In classical archaeology, Professor Martin Pitts (University of Exeter) and Professor Dr Simon Hammann (Friedrich-Alexander-Universität Erlangen-Nürnberg)’s project on ‘Roman melting pots: Tracing food residues and cultural diversity in a frontier zone’ is one 19 collaborative research projects awarded in the third round of funding delivered by the Arts and Humanities Research Council (AHRC) and the German Research Foundation (Deutsche Forschungsgemeinschaft DFG) partnership. The awards bring together arts and humanities researchers in the UK and Germany to conduct outstanding projects spanning a wide range of academic disciplines.

In December, Professor Caitlin DeSilvey, from the Environment and Sustainability Institute and Professor Martin Grünfeld, of Medical Museion and the Novo Nordisk Foundation Center for Basic Metabolic Research at the University of Copenhagen will speak at an event in Paris about their new exhibit at Copenhagen’s Medical Museion which explores what happens when museum objects are allowed to change and decay. Opened to the public in November 2021, the room in the museum’s basement contains objects that are not part of the official collection and which would otherwise have been disposed of.

Find out about all our European News Stories on our news site.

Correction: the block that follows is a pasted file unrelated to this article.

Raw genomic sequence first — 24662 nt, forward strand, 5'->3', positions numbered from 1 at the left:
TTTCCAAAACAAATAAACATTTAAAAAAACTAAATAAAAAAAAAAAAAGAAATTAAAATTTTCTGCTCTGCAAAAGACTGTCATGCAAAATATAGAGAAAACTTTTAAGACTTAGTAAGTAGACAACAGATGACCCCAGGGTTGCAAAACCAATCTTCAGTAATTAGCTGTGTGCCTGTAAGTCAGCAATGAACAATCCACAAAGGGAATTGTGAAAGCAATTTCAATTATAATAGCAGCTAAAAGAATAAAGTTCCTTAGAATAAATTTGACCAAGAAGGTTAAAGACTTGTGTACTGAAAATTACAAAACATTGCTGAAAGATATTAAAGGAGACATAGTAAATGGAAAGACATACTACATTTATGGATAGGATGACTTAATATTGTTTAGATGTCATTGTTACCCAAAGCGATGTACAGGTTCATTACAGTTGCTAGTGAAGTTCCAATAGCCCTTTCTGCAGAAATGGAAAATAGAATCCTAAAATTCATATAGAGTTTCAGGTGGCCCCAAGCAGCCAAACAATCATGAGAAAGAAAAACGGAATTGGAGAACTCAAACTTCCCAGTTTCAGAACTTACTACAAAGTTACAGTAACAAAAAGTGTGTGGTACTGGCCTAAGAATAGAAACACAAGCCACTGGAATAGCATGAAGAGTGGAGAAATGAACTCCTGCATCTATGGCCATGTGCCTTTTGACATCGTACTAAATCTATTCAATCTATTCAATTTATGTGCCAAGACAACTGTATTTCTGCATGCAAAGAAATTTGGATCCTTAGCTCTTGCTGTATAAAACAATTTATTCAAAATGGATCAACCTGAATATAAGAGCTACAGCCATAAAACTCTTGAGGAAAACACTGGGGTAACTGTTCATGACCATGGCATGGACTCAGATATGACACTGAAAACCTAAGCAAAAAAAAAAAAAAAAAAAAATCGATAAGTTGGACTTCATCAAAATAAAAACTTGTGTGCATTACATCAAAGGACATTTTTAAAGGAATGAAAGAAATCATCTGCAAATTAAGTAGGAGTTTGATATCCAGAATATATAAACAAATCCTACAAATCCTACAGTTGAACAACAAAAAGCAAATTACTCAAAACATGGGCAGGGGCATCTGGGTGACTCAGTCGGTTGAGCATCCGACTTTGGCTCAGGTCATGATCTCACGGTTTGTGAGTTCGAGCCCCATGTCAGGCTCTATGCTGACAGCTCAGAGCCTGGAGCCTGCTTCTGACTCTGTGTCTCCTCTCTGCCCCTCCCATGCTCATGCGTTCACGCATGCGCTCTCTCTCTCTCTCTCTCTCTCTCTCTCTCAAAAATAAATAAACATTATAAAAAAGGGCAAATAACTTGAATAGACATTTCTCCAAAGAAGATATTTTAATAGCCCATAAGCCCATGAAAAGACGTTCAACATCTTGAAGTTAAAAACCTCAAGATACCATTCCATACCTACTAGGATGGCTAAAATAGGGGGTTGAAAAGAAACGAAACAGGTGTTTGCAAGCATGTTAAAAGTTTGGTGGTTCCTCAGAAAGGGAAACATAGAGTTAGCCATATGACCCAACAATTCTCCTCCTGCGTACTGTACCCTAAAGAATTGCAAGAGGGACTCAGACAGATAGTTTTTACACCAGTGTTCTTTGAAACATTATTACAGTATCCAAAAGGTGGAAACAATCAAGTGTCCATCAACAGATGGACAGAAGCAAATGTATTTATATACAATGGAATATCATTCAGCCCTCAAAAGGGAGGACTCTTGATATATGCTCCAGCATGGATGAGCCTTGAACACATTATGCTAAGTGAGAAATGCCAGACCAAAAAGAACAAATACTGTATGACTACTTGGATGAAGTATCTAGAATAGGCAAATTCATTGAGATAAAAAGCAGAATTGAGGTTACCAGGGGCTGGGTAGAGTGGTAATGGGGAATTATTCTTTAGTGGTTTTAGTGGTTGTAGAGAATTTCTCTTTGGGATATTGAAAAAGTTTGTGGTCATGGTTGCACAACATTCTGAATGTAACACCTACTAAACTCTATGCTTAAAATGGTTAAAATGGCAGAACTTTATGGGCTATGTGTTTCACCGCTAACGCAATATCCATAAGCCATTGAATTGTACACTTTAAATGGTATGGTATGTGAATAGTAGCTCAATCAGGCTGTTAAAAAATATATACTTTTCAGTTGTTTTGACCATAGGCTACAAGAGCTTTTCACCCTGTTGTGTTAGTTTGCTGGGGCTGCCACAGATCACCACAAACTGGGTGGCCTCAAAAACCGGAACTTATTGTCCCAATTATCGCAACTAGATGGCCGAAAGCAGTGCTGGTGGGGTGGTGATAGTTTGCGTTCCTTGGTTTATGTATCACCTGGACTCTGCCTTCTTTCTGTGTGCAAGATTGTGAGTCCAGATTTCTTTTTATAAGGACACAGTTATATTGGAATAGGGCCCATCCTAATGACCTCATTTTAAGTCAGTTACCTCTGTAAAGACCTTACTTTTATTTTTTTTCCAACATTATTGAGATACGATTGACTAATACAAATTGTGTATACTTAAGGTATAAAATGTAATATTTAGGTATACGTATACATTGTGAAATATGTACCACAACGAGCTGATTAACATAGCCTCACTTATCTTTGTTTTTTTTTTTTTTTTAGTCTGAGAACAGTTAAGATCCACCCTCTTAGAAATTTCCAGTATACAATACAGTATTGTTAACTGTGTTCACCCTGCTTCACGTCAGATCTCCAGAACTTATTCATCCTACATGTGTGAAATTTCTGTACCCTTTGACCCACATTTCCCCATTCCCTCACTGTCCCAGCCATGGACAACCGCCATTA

Please do send any feedback about the Europe Blog, including stories and content you would like to see included and I will leave you this time with a quote from Professor Fiona Cox, Head of Modern Languages and Cultures, about our brand new International Business with Modern Languages course:

“It is easy to promote the benefits of learning another language – the pathway to a different culture, new friendships, new ways of seeing the world. One aspect of language learning that can be overlooked, however, is power. To speak just one language means that you are liable to be excluded from the backroom conversations that can be so vital in business negotiations or intercultural communications and automatically placed at a significant disadvantage. This is an aspect of language learning that we hope will inform the experiences of the first cohort on our new International Business with Modern Languages students, who have joined us in 2021.”